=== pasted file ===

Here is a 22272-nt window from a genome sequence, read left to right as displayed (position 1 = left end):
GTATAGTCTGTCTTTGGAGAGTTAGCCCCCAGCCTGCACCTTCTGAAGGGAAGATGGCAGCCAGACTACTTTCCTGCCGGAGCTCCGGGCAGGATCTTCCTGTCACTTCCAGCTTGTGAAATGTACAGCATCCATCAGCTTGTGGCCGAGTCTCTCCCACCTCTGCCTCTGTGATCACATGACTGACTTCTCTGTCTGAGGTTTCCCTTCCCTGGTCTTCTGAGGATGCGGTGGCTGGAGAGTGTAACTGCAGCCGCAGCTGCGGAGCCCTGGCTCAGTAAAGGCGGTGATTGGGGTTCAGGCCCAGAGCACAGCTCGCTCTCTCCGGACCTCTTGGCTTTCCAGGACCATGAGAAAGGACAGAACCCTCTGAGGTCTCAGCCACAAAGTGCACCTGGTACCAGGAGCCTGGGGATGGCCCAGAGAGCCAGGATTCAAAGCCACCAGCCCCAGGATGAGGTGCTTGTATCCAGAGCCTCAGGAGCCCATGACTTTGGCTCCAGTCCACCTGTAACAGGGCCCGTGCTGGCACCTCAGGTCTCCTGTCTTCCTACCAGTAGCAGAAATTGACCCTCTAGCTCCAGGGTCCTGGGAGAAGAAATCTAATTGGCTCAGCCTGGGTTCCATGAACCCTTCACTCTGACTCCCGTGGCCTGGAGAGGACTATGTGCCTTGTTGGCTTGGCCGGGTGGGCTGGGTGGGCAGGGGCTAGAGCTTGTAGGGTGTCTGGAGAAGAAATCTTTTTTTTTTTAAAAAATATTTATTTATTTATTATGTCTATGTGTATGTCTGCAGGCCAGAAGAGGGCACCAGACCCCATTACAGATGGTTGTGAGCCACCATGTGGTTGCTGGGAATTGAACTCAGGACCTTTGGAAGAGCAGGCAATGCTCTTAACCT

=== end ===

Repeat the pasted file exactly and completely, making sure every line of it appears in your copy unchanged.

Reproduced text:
Here is a 22272-nt window from a genome sequence, read left to right as displayed (position 1 = left end):
GTATAGTCTGTCTTTGGAGAGTTAGCCCCCAGCCTGCACCTTCTGAAGGGAAGATGGCAGCCAGACTACTTTCCTGCCGGAGCTCCGGGCAGGATCTTCCTGTCACTTCCAGCTTGTGAAATGTACAGCATCCATCAGCTTGTGGCCGAGTCTCTCCCACCTCTGCCTCTGTGATCACATGACTGACTTCTCTGTCTGAGGTTTCCCTTCCCTGGTCTTCTGAGGATGCGGTGGCTGGAGAGTGTAACTGCAGCCGCAGCTGCGGAGCCCTGGCTCAGTAAAGGCGGTGATTGGGGTTCAGGCCCAGAGCACAGCTCGCTCTCTCCGGACCTCTTGGCTTTCCAGGACCATGAGAAAGGACAGAACCCTCTGAGGTCTCAGCCACAAAGTGCACCTGGTACCAGGAGCCTGGGGATGGCCCAGAGAGCCAGGATTCAAAGCCACCAGCCCCAGGATGAGGTGCTTGTATCCAGAGCCTCAGGAGCCCATGACTTTGGCTCCAGTCCACCTGTAACAGGGCCCGTGCTGGCACCTCAGGTCTCCTGTCTTCCTACCAGTAGCAGAAATTGACCCTCTAGCTCCAGGGTCCTGGGAGAAGAAATCTAATTGGCTCAGCCTGGGTTCCATGAACCCTTCACTCTGACTCCCGTGGCCTGGAGAGGACTATGTGCCTTGTTGGCTTGGCCGGGTGGGCTGGGTGGGCAGGGGCTAGAGCTTGTAGGGTGTCTGGAGAAGAAATCTTTTTTTTTTTAAAAAATATTTATTTATTTATTATGTCTATGTGTATGTCTGCAGGCCAGAAGAGGGCACCAGACCCCATTACAGATGGTTGTGAGCCACCATGTGGTTGCTGGGAATTGAACTCAGGACCTTTGGAAGAGCAGGCAATGCTCTTAACCT